Another enhancement with new RSS readers is that you do not necessarily need to add the “feed” address. Just enter the website address, and the apps can usually find the RSS feed for you.
By far, the biggest advantage of receiving updates by RSS is that, unlike an email subscription, your mail inbox won’t be full of junk.
You don’t need to go to all the bother of unsubscribing your email address from a mailing list either.
All you need is a free feed reader. Then you can add or delete any feeds you want to read. Better still, you don’t need to give your email address to anyone.
Here are a few of the most popular free RSS readers where you can add your favorite sites.
Feedly is the reader I use.
You can add blogs and news, as well as Facebook, Twitter, and YouTube. You can also set up keyword alerts.
The best part of Feedly is that it looks beautiful.
If you prefer a style similar to Tweetdeck, this one might suit you.
There are no pretty pictures or fancy layouts. Just information at your fingertips. It looks like a tool that would suit journalists who need to scan a lot of information sources.
Probably named in reference to the old and long-forgotten Google Reader.
It has the same look and feel, so if you want a return to the good old days of RSS readers, this one will certainly do that for you.
The card view of Inoreader makes it appealing.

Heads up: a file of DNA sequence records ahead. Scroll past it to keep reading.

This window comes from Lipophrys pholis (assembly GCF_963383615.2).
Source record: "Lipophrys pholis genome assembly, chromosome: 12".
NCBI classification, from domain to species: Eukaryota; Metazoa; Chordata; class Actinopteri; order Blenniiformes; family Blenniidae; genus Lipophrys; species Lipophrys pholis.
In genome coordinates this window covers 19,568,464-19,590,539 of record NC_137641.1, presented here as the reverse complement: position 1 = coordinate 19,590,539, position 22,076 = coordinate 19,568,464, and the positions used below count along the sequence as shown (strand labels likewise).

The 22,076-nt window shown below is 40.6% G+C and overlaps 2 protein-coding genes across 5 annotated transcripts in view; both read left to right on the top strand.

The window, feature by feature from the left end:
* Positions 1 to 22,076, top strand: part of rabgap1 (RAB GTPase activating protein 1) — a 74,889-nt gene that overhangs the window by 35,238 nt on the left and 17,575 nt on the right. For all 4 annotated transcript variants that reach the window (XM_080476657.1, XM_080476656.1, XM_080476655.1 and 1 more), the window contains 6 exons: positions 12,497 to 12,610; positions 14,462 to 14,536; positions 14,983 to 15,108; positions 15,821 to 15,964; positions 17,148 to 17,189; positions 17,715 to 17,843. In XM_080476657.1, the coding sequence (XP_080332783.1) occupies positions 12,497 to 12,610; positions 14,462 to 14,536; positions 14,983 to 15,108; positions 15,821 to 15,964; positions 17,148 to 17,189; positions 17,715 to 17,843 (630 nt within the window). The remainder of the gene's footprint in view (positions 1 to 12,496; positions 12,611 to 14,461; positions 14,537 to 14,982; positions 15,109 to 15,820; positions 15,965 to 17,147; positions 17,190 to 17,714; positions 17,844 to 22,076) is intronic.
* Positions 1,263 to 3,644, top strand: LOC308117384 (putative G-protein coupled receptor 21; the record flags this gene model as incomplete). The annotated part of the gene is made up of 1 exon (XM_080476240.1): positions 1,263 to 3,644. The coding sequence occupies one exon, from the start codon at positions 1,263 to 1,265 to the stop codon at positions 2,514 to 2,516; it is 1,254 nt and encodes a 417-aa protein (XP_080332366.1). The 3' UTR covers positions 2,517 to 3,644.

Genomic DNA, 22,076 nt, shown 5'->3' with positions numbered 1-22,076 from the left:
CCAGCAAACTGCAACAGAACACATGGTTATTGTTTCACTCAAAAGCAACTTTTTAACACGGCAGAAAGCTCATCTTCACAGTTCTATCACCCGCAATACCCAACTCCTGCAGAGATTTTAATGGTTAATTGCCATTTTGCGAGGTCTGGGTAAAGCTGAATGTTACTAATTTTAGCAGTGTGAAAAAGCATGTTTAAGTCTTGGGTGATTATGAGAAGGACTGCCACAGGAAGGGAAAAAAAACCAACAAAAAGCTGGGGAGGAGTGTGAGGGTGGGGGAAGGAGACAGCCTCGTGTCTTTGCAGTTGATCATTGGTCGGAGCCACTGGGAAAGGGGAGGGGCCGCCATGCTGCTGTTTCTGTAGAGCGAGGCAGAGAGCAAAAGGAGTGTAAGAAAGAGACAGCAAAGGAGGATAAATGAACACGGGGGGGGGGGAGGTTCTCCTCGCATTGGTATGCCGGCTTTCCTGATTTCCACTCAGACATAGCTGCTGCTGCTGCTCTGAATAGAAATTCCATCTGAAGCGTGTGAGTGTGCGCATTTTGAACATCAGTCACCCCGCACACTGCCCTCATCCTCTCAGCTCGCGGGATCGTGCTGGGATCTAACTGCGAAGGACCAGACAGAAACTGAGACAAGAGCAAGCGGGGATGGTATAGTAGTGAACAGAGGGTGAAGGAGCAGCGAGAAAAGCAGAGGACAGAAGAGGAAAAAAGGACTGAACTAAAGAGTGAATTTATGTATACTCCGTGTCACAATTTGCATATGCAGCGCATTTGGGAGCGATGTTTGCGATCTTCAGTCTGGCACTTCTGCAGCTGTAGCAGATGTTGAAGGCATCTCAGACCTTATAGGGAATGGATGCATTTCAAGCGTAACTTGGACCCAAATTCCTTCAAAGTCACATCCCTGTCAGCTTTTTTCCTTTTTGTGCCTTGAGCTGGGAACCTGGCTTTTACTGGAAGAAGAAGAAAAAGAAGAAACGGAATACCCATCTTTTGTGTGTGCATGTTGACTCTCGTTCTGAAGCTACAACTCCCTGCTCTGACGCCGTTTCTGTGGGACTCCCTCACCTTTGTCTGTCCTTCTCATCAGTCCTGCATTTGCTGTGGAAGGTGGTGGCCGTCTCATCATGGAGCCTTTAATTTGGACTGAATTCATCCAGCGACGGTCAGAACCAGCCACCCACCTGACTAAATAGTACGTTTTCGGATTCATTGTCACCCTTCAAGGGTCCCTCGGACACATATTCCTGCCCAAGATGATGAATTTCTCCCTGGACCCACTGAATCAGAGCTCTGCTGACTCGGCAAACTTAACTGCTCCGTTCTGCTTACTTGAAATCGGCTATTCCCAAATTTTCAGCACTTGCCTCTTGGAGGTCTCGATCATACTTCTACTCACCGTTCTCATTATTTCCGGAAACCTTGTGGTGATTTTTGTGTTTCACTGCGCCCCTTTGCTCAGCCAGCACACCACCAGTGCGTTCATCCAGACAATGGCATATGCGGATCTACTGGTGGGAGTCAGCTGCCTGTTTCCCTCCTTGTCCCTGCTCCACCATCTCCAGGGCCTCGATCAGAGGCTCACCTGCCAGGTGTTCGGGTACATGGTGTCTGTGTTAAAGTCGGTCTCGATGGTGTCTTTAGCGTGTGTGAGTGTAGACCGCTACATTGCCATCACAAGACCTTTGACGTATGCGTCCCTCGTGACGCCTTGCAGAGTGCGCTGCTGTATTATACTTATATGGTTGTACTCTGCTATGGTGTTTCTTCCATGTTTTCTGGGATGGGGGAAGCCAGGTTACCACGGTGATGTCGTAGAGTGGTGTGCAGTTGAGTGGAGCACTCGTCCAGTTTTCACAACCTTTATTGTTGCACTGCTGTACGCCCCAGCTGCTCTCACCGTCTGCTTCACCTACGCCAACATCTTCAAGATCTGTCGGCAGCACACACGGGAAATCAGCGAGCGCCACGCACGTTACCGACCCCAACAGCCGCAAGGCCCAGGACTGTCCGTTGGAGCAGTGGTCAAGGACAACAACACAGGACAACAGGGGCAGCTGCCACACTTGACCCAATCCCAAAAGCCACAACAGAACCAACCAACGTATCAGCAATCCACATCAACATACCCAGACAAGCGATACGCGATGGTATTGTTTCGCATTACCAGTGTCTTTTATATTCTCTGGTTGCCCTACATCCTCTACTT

The other advantage is that it looks and works beautifully on mobile devices such as phones and iPads.
This app is a little different because you can use it as a web page or download the program.
It has a huge choice of view settings, so it looks like a very flexible reader.
RSS is definitely not dead. It is just hiding.
But now you know where it is hiding; you can use RSS to help you.
Whatever you are publishing, using your RSS feed can help you find more readers.
Look for sites where you can add your feed, and each one will help a little in getting more organic referrals, which is great for your SEO.
Most sites will post a short snippet of your new articles, and then readers will click through to your site.
On the other hand, it is a time-saver.
Gathering all your favorite blogs, news sources, and even social media into one easy-to-view and use location will save you valuable time.
Lastly, using RSS can help you reduce the amount of junk mail and spam you receive each day.
Have you found your RSS feed and put it to good use?